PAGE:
Community advocates are asking the commission to postpone the meeting, so that the community has time to read and analyze the 3,500-page report in time to provide public comment. You can contact the commission at drarmstrong@oaklandca.gov or cpayne@oaklandca.gov.

The following are Planning Commission members:

• Clark Manus, Chair

• Jonathan Fearn, Vice-Chair

• Sahar Shiraz

• Tom Limon

• Vince Sugrue

• Jennifer Renk

• Leopold A Ray-Lynch

To read the Final EIR, go to:  https://bit.ly/32KZ3pT

 

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Black History

Oakland Natives’ We Ball Sports and HBCU’s League Pass to Deliver Negro League Apparel

With the mission of bridging HBCU baseball with its historic Negro Baseball League roots, We Ball Sports, headquartered in Atlanta, will design integrated apparel, and distribute via HBCU League Pass news, sports, shopping, and entertainment network based in Roanoke, Texas.

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Nehemiah Mitchell and Derrion Herring, co-founders of We Ball Sports.
Nehemiah Mitchell and Derrion Herring, co-founders of We Ball Sports.

By Carla Thomas

E-commerce company We Ball Sports, specializing in high-quality football gear and apparel, announced a new retail partnership with Urban Edge Networks, owner of Historically Black Colleges and Universities (HBCU) League Pass.

With the mission of bridging HBCU baseball with its historic Negro Baseball League roots, We Ball Sports, headquartered in Atlanta, will design integrated apparel, and distribute via HBCU League Pass news, sports, shopping, and entertainment network based in Roanoke, Texas.

Just in time for baseball season, Nehemiah Mitchell, a co-founder of We Ball Sports, says the new partnership is the perfect blend of technology and fashion that invokes awareness and pride in African American culture.

“This is a significant partnership for us that has grown from the community we’ve built and the trust we’ve earned from athletes nationwide,” said Mitchell. “HBCU League Pass enables us to bring both of our communities together to further our reach and foster relationships between young athletes and the HBCU community.”

According to Mitchell, a native of Oakland, Weballsports.com, is the most visited, privately-owned e-commerce football equipment business globally, achieving 500,000 visitors by the end of July 2021. “This year we expect $1.5 million in sales by the end of December and 2022 should yield up to $5 million in sales,” said Mitchell.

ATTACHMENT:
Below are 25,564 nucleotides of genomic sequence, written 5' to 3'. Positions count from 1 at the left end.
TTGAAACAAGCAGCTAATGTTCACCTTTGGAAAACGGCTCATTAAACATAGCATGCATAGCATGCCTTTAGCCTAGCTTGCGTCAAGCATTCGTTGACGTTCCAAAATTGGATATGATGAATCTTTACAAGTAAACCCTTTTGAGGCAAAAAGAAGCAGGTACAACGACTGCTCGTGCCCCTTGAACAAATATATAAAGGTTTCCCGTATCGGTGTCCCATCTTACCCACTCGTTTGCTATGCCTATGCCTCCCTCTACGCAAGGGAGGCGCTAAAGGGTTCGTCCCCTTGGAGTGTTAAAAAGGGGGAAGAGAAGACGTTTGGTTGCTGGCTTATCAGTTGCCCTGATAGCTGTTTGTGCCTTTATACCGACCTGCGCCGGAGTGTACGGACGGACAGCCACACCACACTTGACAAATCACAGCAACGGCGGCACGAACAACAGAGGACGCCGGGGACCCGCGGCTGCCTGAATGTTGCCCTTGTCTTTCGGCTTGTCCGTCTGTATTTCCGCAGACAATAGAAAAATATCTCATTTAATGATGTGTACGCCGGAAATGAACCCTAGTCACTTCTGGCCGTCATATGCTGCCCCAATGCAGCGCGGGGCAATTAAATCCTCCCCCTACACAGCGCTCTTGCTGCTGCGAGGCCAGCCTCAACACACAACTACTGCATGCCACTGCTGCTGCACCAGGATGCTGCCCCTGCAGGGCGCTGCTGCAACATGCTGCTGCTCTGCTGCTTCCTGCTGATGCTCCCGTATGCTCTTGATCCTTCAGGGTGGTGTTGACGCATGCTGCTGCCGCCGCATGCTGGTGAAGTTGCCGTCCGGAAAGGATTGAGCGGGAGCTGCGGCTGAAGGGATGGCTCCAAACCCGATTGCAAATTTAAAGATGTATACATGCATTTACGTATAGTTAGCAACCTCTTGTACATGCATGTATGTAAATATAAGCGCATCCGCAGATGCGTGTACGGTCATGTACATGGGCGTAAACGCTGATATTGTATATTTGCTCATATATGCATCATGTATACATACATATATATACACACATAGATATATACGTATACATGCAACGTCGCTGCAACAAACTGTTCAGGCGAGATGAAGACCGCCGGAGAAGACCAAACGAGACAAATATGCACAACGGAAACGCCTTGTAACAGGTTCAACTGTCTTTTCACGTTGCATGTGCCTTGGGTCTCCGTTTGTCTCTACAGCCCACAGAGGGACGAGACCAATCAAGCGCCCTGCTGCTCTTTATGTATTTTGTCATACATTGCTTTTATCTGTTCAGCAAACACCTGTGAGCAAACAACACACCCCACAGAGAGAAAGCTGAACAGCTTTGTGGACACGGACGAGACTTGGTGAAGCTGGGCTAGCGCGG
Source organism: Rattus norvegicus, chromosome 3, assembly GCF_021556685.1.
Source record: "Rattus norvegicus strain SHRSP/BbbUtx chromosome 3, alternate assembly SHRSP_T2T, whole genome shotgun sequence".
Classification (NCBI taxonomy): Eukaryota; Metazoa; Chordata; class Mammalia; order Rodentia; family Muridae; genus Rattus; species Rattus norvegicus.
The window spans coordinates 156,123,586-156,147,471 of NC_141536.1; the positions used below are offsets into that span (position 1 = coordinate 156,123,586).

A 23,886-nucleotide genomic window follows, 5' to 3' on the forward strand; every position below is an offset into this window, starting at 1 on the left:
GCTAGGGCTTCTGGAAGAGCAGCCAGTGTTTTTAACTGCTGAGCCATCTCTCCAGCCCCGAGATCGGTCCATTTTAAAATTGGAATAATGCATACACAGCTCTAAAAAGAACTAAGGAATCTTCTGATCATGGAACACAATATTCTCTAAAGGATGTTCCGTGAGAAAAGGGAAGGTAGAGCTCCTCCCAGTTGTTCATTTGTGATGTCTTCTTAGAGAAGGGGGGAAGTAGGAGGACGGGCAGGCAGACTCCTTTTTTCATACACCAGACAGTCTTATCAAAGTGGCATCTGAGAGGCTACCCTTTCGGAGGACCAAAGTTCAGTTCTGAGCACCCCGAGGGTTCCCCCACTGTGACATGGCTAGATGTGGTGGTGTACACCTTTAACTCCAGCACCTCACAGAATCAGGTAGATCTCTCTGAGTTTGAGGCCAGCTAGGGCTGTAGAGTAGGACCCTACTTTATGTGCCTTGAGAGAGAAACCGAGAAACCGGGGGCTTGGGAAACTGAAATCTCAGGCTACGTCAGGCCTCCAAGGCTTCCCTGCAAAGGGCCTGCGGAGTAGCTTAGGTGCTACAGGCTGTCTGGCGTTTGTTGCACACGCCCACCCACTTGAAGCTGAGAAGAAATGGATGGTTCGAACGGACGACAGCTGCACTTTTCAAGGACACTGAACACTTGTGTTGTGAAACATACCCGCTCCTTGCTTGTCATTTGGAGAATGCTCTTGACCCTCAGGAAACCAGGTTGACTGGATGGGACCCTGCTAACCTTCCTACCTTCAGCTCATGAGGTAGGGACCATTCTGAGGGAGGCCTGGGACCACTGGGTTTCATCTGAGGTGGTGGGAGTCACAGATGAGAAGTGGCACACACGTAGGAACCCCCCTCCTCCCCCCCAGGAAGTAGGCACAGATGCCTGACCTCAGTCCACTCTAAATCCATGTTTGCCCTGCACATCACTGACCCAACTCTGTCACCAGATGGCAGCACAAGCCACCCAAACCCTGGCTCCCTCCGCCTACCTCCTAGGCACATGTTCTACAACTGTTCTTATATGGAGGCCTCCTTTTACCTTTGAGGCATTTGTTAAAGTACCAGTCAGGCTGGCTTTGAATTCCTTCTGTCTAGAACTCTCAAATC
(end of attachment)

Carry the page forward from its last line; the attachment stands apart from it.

“Nehemiah Mitchell, Brendan Royal, and Darreon Herring have their fingers on the pulse of Gen-Z and cultural trends,” said Hardy Pelt, chief financial officer at Urban Edge Networks which owns HBCU League Pass. “Their amazing growth over the past couple of years and genuine relationship with the youth sports community made them an easy selection and the perfect partner to support HBCU baseball.”

Urban Edge Networks, the owners of HBCU League Pass and entertainment network company in Las Vegas, vow to continue promoting the legacy of African Americans’ contributions to the sport of baseball through collaboration with the Negro League Baseball Museum in Kansas City, Missouri, and with various HBCU baseball teams.

We Ball Sports co-founders Royal, DaHerring, and Mitchell, all former D1 football players under 30, are thrilled to partner with HBCU League Pass.

They hope to accelerate the brand’s growth by branching out into other sports and providing additional apparel and equipment in their catalog. The company also plans to partner with NFL athletes while increasing their philanthropic activities in the community.

“We plan to generate even more interest and investment into HBCU sports from professional athletes and entertainers similar to NBA point guard Stephen Curry’s agreement to fund Howard University’s golf program for six years,” said Mitchell. “Also, Deon Sanders and Percy ‘Master P’ Miller, both retired professional athletes, are also encouraging nationally ranked high school players to attend HBCUs and join their athletic programs.”

For more information visit: http://www.weballsports.com and http://www.hbculeaguepass.com.